While Natalie lives in Finland, she researches Envall, the founder of an extremist Protestant sect that she came into contact with thirty years earlier. As a thirteen year old, she met Barbara whose family was sect followers. This community not only changed her life, but her face.
This is a history of Queensland’s early European settlement that I was never taught. The novel documents an era during the 1800s when pastoralists claimed millions of hectares of Queensland’s interior for cattle and sheep grazing. When Aborigines objected, speared a sheep or approached waterholes they’d used for thousands of years, graziers either demanded the native police “disperse” the Aborigines or killed most of the tribe themselves.
This is a difficult truth, revealing massacre after massacre of thousands of Aborigines perpetrated by white settlers and/or native police while the state government turned a blind eye because many of the government officials had vested interests in the grazier properties.
A must read for those who don’t want a glossed over version of history.
Forced to retire for her out dated French lessons, Miss Webster is a cantankerous old woman living alone in her English cottage. After she recovers from a serious illness, she holidays in Morocco. Within weeks of her return, she is confronted with a handsome young Arab on her doorstep, the son of a woman she befriended at her North African hotel. When she allows Cherif to stay overnight before he finds accommodation on campus, it is the beginning of her transformation. Cherif is introducted to a different world from his desert upbringing, while he hides a lie until he can no longer conceal the truth.
This book is set after 9/11 and during the Iraqi war. I loved Duncker’s tongue in cheek humour and her take on the small mindedness of the villagers when they meet Cherif.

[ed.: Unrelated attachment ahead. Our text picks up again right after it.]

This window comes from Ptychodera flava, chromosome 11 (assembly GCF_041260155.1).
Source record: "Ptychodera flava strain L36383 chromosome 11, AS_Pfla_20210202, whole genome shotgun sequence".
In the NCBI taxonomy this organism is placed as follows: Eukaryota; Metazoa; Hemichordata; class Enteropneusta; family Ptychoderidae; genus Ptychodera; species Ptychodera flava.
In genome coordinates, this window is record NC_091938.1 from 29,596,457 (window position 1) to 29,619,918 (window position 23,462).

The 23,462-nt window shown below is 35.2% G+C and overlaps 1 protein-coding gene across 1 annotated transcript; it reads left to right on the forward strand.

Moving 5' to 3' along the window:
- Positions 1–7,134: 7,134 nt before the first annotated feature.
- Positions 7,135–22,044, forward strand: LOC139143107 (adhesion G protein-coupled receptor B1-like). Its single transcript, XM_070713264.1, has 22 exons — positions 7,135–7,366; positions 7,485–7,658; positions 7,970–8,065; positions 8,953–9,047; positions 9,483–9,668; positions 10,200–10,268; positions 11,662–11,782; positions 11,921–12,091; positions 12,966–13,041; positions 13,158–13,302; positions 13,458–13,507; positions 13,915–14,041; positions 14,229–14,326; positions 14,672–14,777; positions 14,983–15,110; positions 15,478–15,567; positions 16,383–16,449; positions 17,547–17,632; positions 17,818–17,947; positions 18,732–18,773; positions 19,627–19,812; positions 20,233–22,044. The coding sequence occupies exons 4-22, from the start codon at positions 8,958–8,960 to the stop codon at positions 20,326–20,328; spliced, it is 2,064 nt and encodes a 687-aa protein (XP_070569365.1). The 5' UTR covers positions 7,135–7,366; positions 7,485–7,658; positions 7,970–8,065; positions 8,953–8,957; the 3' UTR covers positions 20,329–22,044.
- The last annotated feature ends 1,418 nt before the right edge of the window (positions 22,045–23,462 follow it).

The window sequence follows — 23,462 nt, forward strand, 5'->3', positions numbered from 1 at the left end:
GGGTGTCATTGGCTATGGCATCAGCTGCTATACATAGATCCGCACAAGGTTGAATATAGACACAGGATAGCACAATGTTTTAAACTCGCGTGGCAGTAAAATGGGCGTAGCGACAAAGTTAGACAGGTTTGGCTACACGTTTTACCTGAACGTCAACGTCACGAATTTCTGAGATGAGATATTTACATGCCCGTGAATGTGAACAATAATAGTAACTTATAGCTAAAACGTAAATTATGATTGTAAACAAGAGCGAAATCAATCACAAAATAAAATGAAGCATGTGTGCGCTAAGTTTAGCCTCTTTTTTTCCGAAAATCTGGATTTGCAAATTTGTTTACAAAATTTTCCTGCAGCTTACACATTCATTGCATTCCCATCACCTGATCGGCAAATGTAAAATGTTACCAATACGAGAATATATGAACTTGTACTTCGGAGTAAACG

If you’re interested in the financial bubble that burst across the world during 2002 to 2008 then this book will interest you. As well, if you’re no financial expert with a grip on the jargon, this is a must read.
Lewis’ journey examines, not only the United States’ debacle, but he travels to Iceland, Greece, Ireland and Germany to unlock the mystery of why these countries suffered the worst.
Alijaz is a river guide on the only remaining Tasmanian River that has not been dammed, the Franklin. In an attempt to save a tourist who’s fallen into the river, Alijaz gets trapped in the rapids. While he is trapped, his dreams take him on an unforgettable journey.
Beautifully written, I didn’t want this story to end while at the same time, hoped Alijaz would survive.
After Jaxie’s abusive father accidently dies, Jaxie heads for the West Australian wilderness fearing he’ll be blamed. When he’s desperate for water, he comes across an abandoned shack with a water tank. But as he explores the lonely countryside, he soon discovers he is not the only one who’s run away from his past nor is he safe once he discovers an even bigger secret.
Jaxie’s voice adds to the adventure of isolation in the back country. Just couldn’t put Winton’s latest novel down.
A 2018 Canada reads contester was inspired by the over five hundred people who arrived on Canada’s west coast from Sri Lanka.
We learn of Mahindan’s life in Lanka where he was a mechanic at the mercy of both the Lankan government and the Tigers; in Canada, Grace, a hard line adjudicator has a tough stance on those who don’t arrive through the proper channels; and Priya, a lawyer dragged into working with the refugees when she wants to specialize in corporate law.
What will happen to the refugees who are turned back? How will the Canadian officials’ characters change after working with the Tamils for months? This is absolutely the best read on the crisis in Lanka (that still continues today for anyone not Buddhist) and what Tamils have had to endure to stay alive.